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San Pedro is how many miles away?
As the crow flies? What about the vulture?
Everyone is weary, down on their haunches,
some flat on their backs, uncaring of snakes
or spiders or even the soldiers from the nearby garrison.
A few smoke, one strums on a guitar
that’s missing two strings.
He knows the old folk songs but who wants to hear them.
So he hums gently under his breath,
soft enough to not disturb the grim clouds of cigar smoke.
Three men play cards, another, only fifteen,
keeps bothering them to explain the rules.
The old man talks of killing a wild boar so all can eat
but no one takes him up on it.
Let everything, that wants to live, live is their unspoken manifesto.
That way, the rest of us can get on with our death.
They still hate the generals well enough.
But that hate lacks its old urgency.
Too many days trudging through jungle.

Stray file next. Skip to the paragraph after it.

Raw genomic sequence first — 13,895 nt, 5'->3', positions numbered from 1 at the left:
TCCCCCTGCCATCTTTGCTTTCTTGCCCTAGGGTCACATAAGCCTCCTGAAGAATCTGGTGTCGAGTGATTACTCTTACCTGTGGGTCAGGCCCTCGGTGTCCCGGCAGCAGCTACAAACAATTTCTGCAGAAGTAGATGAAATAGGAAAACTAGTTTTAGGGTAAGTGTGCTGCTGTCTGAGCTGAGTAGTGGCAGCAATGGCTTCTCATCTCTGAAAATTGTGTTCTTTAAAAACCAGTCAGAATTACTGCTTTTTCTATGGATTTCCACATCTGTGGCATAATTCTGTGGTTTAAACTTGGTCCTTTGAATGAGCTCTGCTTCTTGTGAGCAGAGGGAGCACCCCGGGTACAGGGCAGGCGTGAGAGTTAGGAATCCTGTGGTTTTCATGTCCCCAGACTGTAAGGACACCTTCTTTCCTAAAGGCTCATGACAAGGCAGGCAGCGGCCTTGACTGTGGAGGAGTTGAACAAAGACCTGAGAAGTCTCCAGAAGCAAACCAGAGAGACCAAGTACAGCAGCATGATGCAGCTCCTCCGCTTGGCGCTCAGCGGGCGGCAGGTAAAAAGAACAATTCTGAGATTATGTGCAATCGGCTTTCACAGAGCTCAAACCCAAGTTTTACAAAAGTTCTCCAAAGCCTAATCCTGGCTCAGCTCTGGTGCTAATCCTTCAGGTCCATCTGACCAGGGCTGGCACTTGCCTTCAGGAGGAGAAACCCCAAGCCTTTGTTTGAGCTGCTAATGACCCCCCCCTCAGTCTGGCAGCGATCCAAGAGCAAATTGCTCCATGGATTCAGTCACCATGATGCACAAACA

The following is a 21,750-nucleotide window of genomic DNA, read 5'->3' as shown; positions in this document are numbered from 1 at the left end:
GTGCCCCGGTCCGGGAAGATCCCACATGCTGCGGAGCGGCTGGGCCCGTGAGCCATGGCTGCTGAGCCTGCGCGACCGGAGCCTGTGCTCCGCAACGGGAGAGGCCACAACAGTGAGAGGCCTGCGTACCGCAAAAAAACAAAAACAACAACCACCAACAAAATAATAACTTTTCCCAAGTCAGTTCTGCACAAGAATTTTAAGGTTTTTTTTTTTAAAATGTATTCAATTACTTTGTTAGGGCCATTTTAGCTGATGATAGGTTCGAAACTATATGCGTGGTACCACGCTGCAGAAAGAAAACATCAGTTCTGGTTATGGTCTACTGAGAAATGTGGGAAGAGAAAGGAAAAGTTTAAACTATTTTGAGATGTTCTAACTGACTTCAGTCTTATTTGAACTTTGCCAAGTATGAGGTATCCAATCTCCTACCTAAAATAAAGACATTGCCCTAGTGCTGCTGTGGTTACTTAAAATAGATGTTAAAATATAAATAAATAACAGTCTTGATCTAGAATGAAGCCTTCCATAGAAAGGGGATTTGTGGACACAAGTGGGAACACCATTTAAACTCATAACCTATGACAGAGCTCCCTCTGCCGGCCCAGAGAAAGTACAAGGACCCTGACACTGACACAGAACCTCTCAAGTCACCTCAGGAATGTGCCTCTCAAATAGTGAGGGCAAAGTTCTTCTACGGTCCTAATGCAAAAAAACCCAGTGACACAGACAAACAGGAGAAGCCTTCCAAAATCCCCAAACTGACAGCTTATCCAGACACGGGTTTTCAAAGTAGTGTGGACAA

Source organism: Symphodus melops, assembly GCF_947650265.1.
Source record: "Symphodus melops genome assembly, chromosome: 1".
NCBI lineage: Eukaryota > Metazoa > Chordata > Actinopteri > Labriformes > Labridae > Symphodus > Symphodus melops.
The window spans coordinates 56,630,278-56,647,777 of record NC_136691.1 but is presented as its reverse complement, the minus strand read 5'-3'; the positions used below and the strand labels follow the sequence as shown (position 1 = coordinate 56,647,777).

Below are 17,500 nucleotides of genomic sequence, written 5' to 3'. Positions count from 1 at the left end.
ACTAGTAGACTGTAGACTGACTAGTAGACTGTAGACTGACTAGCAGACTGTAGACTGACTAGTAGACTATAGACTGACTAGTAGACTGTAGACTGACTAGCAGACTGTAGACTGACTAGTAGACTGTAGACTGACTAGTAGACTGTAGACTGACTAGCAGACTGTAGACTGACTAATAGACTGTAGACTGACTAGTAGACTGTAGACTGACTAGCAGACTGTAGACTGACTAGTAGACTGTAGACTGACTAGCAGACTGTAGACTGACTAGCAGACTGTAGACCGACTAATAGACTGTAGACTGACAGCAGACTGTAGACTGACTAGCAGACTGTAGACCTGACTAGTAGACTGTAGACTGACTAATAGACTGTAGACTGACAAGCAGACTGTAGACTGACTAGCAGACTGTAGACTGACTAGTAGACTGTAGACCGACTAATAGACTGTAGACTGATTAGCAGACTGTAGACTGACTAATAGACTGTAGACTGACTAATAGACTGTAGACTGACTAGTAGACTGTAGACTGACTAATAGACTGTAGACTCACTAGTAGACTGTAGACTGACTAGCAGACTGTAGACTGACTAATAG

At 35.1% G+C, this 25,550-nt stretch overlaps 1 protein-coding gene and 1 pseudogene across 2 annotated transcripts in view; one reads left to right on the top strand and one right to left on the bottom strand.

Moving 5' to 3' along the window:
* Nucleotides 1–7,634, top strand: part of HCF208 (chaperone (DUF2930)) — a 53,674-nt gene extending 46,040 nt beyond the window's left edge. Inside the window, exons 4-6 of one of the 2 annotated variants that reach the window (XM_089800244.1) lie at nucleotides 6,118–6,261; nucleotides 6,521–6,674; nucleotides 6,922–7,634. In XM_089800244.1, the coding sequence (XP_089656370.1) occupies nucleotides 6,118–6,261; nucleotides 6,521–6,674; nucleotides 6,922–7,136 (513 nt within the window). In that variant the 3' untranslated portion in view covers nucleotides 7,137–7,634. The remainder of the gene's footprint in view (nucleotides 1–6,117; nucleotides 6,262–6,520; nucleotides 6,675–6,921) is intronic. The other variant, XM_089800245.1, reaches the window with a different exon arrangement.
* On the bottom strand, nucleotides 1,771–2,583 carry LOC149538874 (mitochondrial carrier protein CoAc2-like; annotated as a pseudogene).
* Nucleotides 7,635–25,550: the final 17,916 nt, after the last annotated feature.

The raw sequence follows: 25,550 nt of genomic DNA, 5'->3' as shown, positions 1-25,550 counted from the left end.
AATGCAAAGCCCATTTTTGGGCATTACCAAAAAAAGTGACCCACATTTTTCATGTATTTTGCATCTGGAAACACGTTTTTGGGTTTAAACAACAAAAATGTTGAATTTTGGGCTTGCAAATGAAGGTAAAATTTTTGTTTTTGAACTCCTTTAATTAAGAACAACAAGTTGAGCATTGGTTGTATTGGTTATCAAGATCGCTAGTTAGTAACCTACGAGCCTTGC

Too many nights of being unwitting landing strips
for squadrons of mosquitoes.
The military can’t wait to kill them.
The villagers turn them away.
Unwashed, unshaven, they don’t care much for each other any more.
Once, they were taking back their country.
Now, they can’t even give it away.



John Grey has been published in the Talking River, South Carolina Review and Karamu, with work upcoming in Prism International, Poem and the Evansville Review.
 



Guerrillas is based on no incident in particular. It's more a synthesis of newpsaper and magazine articles I've been reading especially those that deal with revolutions that seem to go on so long that they reach the point where everyone is too hungry and tired to remember what they're revolting about. And the ones on whose behalf they're doing it could care less. But I'm also moved by the human side of these unending standoffs which is what I try to capture here.





 





  


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